According to Frédéric Duthil, sailors who are more used to demanding boats such as the Imoca will clearly have an advantage at least in this first year: ” Yann Elies, Michel Desjoyeaux, Armel Le Cleac’h, Jérémie Beyou, Charles Caudrelier, those who have experience of the 60 footers solo will be more comfortable, because it is a boat that must be pressed, they will also have less stress t speed. Others will adapt and get used to it but I think that will take a little longer. ” Pierre Quiroga notes : “A guy like Beyou (Jérémie Beyou, 16th in the Sardinha Cup) will feel more at home because he has so much experience and the boat is so physical, that the technique and the speed mindset will be a bigger factor in relation to speed. ”

Another factor that will be  even more important solo and which was partially highlighted on this Sardinha Cup: the choice of when to nap under a pilot which is not yet fully developed and optimised to the boat. “We will have to let the pilot steer from time to time but we saw that both upwind and downwind you have to steer and steer well to move well! The choice of when to go to sleep will change a lot of things, especially as the boat has a propensity to stop. You can lose a lot of places  quickly.” confirms Beyou (Charal).

Is there a hierarchy emerging?

What can we learn from the Sardinha Cup final standings? The game is on.
“It is no coincidence that the regulars, the usual suspects, of La Solitaire are at the front“, notes Francis Le Goff, who says of the victory of Yann Eliès and Sam Davies: “The experience, the commitment and the desire prevailed, they won, that is important.” Beyou confirms “The winner is still Yann Eliès, so the main lesson is that he is still strong and motivated. It is going to be hard to take on La Solitaire.”

Eliès answers: “With the crazy level that there was, one can go from world champion to no good at all. But I tell myself that between what I felt at training in Port-la-Forêt and what we saw on the the Sardinha Cup, there is a possibility for me to win La Solitaire this year, I believe that. ”

Others think that we should not draw hasty conclusions from this first race of the season: “It’s too early, the rankings changed a lot from one race to another,” says Gildas Mahe. Pierre Quiroga concludes: “I obviously do not expect to find Yann in 15th place on the Maître CoQ or La Solitaire, but I would say that 10% of the order was shown on this event.”

Technical problems in the process of resolution, the class wants to professionalize

The Sardinha Cup was marked by what Yann Eliès calls “the psychodrama of the spreader bars”, which led Francis Le Goff to delay the start of the third stage, but other problems arose, especially the sealing of foil apertures and gennaker sheaves. “Beneteau and the suppliers were quick to react, realising the entire fleet would be affected and not only one, two or three boats, and that if these problems were not resolved, it could compromise the Solitaire du Figaro,” said Beyou. With Yann Eliès, Corentin Douguet and Pierre Quiroga (the latter representing the class), the skipper of Charal was part of a working group specially which met with  three representatives of the Beneteau GroupGianguido Girotti, General Manager, Luc Joëssel, Sail Product Manager, and Hervé Roth, Customer Service Manager.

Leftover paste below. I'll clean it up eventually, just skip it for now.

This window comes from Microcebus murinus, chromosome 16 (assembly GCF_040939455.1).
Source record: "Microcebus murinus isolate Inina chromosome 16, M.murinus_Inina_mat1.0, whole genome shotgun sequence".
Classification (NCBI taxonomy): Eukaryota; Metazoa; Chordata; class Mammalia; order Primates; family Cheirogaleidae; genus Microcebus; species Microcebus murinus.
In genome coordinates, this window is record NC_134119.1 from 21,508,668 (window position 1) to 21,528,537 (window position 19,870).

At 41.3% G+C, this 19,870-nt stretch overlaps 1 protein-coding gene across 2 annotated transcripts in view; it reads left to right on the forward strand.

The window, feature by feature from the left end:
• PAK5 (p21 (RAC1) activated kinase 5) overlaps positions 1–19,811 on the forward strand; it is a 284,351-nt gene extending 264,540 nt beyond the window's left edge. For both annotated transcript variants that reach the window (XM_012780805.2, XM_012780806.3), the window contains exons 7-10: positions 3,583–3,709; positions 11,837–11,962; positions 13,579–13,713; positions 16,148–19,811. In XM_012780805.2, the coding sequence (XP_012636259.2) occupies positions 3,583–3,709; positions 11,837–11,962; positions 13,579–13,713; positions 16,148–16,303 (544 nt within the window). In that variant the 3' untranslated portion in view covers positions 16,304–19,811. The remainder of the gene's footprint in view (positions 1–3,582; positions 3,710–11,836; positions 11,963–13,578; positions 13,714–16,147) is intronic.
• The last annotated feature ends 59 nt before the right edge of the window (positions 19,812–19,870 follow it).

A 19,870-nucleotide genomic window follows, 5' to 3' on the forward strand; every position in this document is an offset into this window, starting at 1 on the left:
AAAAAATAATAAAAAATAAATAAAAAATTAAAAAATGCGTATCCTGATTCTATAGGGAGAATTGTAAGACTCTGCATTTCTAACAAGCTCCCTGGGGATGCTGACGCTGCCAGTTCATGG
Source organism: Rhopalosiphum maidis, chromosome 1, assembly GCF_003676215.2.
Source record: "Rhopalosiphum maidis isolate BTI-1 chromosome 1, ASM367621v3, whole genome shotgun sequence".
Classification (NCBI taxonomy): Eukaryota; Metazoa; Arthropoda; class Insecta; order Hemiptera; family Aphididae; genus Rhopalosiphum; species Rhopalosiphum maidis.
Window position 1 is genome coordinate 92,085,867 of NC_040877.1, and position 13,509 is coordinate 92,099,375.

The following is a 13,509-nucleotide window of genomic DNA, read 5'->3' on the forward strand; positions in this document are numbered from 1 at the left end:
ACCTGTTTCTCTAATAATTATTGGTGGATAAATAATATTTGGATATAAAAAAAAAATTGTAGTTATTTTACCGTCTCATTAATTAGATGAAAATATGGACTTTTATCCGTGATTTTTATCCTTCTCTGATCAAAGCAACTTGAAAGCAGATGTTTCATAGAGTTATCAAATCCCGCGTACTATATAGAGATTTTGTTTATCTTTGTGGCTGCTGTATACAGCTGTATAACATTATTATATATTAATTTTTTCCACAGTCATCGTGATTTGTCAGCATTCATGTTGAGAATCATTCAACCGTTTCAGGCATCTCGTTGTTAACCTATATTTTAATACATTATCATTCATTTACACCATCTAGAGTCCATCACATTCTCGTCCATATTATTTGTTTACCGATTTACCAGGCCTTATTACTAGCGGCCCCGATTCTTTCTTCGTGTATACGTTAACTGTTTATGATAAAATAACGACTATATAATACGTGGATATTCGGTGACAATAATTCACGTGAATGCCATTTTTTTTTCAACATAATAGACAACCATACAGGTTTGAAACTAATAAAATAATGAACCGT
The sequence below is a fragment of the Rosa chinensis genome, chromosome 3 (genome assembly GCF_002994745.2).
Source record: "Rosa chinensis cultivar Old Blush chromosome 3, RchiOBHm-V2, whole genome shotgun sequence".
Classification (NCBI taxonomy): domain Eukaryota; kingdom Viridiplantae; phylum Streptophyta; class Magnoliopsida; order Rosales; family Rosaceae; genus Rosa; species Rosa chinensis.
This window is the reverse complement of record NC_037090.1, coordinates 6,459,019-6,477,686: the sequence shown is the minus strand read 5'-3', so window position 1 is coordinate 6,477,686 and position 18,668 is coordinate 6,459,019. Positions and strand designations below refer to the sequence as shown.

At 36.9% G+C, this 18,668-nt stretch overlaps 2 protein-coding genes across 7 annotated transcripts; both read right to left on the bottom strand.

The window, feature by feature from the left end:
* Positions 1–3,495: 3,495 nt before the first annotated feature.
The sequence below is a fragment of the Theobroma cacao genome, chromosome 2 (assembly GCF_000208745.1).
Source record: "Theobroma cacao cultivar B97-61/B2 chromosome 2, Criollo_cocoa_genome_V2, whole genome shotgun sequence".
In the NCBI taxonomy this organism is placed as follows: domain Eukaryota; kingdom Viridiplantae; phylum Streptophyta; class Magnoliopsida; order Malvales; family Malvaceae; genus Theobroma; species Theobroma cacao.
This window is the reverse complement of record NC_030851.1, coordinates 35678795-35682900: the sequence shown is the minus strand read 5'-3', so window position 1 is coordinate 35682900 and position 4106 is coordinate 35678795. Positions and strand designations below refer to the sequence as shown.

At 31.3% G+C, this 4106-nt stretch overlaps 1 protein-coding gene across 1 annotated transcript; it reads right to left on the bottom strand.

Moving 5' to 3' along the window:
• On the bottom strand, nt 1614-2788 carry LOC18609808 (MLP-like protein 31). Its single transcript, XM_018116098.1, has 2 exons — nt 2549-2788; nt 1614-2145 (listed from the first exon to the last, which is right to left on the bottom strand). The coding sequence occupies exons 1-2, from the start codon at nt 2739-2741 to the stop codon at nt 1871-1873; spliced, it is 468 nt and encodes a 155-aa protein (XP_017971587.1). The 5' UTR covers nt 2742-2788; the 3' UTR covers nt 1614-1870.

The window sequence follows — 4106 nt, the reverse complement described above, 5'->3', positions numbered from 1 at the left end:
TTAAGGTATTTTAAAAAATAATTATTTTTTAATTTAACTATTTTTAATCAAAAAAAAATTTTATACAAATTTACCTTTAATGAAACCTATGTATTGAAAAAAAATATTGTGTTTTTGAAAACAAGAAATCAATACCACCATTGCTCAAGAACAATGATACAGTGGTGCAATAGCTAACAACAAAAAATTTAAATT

Since then, the meetings have been ongoing until Thursday in Nantes resulting in proposals: Sparcraft is committed to providing one piece spreader bars to the entire fleet at the end of the Solo Maître CoQ and Beneteau has found solutions to the problems of the seals and sheaves. The whole episode has revealed a need to step up the professional management of the class, especially on the technical side. Someone to look after the technical aspects will be recruited to operate at least until the end of the season. Several individuals have been contacted and the appointment should be announced this week.

Photo: Christophe Breschi / Sardinha Cup 2019

Tip & Shaft est le média
expert de la voile de compétition

Course au large

Tip & Shaft décrypte la voile de compétition chaque vendredi, par email :

  • Des articles de fond et des enquêtes exclusives
  • Des interviews en profondeur
  • La rubrique Mercato : l’actu business de la semaine
  • Les résultats complets des courses
  • Des liens vers les meilleurs articles de la presse française et étrangère
* champs obligatoires

🇬🇧 Want to join the international version? Click here 🇬🇧